Evidencia de atenuación natural de 1,4-dioxano en un sistema acuífero glacial

Translated title of the contribution: Evidence for natural attenuation of 1,4-dioxane in a glacial aquifer system

Leah E. Jackson, Lawrence D. Lemke

Research output: Contribution to journalArticlepeer-review

5 Scopus citations

Abstract

Although 1,4-dioxane is generally thought to be recalcitrant, recent studies suggest it may degrade in the subsurface under ideal conditions. A fuller understanding of natural attenuation processes affecting 1,4-dioxane is therefore needed to assess its potential for in situ bioremediation. This investigation employed multiple lines of evidence to evaluate attenuation of 1,4-dioxane at the Gelman Site beneath the city of Ann Arbor, Michigan, USA. Data from a network of groundwater monitoring wells were used to determine attenuation metrics at individual wells and at the scale of a prominent 1,4-dioxane plume. A series of plume maps and historical remediation data were used to calculate changes in aqueous phase mass storage, mass influx rates, and mass removal rates over a 12-year period (2005–2017). Individual point and plume-scale metrics indicate that attenuation may be occurring at rates too small to meaningfully contribute to remediation results at the site. Conversely, plume-scale mass balance calculations reveal a 1,4-dioxane storage surplus for the first 6 years, followed by a storage deficit during the remaining 6 years that cannot be explained by mass influx or removal estimates, respectively. Mass balance deficits observed in this aquifer system are attributable to biodegradation and/or unrecognized discharge to surface water and storm drain systems at rates similar to remedial pump-and-treat mass removal during 2011–2017.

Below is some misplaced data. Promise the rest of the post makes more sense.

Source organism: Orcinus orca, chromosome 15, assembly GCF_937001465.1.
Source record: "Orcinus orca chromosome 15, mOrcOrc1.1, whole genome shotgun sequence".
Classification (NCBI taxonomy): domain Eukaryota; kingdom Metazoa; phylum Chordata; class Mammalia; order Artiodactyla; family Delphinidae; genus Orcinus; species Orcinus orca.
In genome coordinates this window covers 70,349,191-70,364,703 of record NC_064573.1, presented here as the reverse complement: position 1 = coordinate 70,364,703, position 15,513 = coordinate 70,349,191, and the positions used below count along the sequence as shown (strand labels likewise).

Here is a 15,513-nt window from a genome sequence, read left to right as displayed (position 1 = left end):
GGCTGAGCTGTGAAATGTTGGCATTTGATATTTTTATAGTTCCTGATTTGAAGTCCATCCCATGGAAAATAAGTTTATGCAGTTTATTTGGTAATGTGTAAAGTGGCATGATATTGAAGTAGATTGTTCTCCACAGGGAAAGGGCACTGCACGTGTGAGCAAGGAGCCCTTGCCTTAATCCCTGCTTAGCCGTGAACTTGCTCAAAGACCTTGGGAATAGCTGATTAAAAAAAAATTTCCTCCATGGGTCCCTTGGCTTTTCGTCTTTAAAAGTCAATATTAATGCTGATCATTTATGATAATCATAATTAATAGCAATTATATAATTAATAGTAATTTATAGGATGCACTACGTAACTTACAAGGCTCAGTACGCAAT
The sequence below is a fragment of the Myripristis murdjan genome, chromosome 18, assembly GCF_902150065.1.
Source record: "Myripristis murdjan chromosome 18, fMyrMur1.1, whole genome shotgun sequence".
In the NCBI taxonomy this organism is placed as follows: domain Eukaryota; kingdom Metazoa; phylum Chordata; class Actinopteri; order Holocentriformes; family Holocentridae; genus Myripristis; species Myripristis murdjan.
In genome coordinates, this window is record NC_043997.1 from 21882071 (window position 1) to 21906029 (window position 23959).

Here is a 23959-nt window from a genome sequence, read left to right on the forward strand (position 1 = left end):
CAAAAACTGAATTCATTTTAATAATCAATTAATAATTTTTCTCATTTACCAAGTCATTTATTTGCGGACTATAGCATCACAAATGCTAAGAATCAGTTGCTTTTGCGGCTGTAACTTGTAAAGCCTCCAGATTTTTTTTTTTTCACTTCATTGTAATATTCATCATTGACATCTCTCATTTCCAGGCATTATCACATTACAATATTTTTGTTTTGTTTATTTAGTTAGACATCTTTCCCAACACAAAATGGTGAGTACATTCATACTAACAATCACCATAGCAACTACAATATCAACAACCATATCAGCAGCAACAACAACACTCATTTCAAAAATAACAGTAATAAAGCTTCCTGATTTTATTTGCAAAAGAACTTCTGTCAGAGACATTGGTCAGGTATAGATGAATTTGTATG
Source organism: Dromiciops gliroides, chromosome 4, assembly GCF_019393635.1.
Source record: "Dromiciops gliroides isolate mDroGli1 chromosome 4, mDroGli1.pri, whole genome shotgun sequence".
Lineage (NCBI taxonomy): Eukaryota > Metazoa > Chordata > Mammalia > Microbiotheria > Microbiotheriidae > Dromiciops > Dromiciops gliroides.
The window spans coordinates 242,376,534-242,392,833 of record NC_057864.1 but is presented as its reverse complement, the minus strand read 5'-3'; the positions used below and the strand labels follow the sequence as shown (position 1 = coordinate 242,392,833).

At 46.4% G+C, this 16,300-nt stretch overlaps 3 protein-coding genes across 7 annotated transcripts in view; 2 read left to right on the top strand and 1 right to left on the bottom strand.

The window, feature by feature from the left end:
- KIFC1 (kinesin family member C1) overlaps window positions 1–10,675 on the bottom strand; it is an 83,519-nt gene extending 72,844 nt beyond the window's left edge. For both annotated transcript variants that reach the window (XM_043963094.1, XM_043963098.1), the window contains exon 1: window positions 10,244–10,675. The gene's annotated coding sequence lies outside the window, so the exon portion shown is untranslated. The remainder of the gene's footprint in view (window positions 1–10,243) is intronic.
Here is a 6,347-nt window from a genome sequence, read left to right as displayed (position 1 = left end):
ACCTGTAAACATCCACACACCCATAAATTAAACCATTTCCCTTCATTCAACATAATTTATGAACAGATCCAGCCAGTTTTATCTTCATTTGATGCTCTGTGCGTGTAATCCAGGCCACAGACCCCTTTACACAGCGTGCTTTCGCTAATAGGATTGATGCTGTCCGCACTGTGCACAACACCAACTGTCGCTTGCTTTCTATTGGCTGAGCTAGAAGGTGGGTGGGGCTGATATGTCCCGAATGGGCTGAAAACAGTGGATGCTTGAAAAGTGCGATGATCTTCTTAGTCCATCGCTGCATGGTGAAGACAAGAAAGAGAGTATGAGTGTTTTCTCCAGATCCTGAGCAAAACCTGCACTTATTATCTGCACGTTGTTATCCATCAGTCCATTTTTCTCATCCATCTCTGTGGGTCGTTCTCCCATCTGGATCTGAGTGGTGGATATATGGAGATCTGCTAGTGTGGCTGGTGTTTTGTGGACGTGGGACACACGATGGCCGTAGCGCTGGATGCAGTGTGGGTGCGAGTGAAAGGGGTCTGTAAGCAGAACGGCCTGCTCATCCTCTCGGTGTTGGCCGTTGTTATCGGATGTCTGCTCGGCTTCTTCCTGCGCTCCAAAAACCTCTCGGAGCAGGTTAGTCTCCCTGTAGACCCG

Translated title of the contributionEvidence for natural attenuation of 1,4-dioxane in a glacial aquifer system
Original languageSpanish
Pages (from-to)3009-3024
Number of pages16
JournalHydrogeology Journal
Volume27
Issue number8
DOIs
StatePublished - Dec 1 2019

Keywords

  • Contamination
  • Groundwater monitoring
  • Natural attenuation
  • Solute transport
  • USA

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